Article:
What Is Vocab

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Genetic diversity: the level of biodiversity, refers to the total number of genetic characteristics in the genetic makeup of a species

Species diversity: is the effective number of different species that are represented in a collection of individuals

Structural Diversity: is the divisions in a community that result from having many different physical characteristics
Protista: free-living or colonial organisms with diverse nutritional and reproductive modes, diverse group of eukaryotic microorganisms
Bacteria: a member of a large group of unicellular microorganisms lacking organelles and an organized nucleus, including some that can cause disease, consist of prokaryotic microorganisms
Fungi: an organism of the kingdom Fungi lacking chlorophyll and feeding on organic matter; ranging from unicellular or multicellular organisms
Binomial nomenclature: the system of nomenclature using two terms, the first one indicating the genus and the second the species
Morphology: the form or structure of an organism or one of its parts
Extinction: the state or process of a species, family, or larger group being or becoming extinct, no longer existing

Natural selection: Theory by Darwin that organisms better adapted to their environment tend to survive and produce more offspring compared to other organisms. Main process which leads to evolution

Phylogeny: branch of biology that studies how groups of organisms are related in terms of how they evolved.

Speciation: The formation of new and distinct species in the course of evolution

Niche: a position or role taken by a kind of organism within its community

Mutation: the changing of the structure of a gene, resulting in a variant form that may be transmitted to subsequent generations, caused by the alteration of single base units in DNA, or the deletion, insertion, or rearrangement of larger sections of genes or chromosomes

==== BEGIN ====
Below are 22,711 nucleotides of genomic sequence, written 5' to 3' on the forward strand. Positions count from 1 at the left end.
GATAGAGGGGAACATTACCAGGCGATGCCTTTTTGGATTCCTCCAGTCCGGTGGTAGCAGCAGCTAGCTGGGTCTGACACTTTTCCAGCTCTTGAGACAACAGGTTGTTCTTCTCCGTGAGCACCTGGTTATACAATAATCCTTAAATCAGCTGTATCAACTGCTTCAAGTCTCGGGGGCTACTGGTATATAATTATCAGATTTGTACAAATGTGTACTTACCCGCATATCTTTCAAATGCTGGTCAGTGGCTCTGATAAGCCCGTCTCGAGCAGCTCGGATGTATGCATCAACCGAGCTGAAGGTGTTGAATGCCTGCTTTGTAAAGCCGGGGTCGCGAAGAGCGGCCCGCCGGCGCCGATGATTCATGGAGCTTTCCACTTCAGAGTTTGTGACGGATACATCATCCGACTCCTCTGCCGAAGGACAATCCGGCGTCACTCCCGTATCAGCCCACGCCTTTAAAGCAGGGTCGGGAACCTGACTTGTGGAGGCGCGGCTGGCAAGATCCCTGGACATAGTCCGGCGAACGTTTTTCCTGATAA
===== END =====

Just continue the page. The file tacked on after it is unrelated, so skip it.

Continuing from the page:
Mimicry: the close external resemblance of an animal or plant (or part of one) to another animal, plant, or inanimate object

Adaptation: a change by which an organism or species becomes better suited to its environment

Survival of the fittest: as the environment changes, those members of a species who, by accidental genetic variation, happen to have traits best fitted to the new environment are most likely to survive long enough to generate offspring
Haploid: when an organism has a single set of unpaired chromosomes

Diploid: when an organism contains two complete sets of chromosomes, one from each parent

Spindle: a slender mass of microtubules formed when a cell divides. At metaphase, the chromosomes become attached to it by their centromeres before being pulled toward its ends

Synapsis: the fusion of chromosome pairs at the start of meiosis

Gamete: a mature haploid male or female germ cell that is able to unite with another of the opposite sex in sexual reproduction to form a zygote

Zygote: a diploid cell resulting from the fusion of two haploid gametes; a fertilized ovum

Heterozygous: zygosity refers to the similarity of genes for a trait (inherited characteristic) in an organism. If both genes are different, the organism is heterozygous for that trait

Homozygous: if both genes are the same, the organism is homozygous for the trait

Allele: one of two or more alternative forms of a gene that arise by mutation and are found at the same place on a chromosome

Plasmid: a genetic structure in a cell that can replicate independently of the chromosomes, typically a small circular DNA strand in the cytoplasm of a bacterium or protozoan. Plasmids are much used in the laboratory manipulation of genes

Trisomy: a condition in which an extra copy of a chromosome is present in the cell nuclei, causing developmental abnormalities

Non-disjunction: the failure of one or more pairs of homologous chromosomes or sister chromatids to separate normally during nuclear division, usually resulting in an abnormal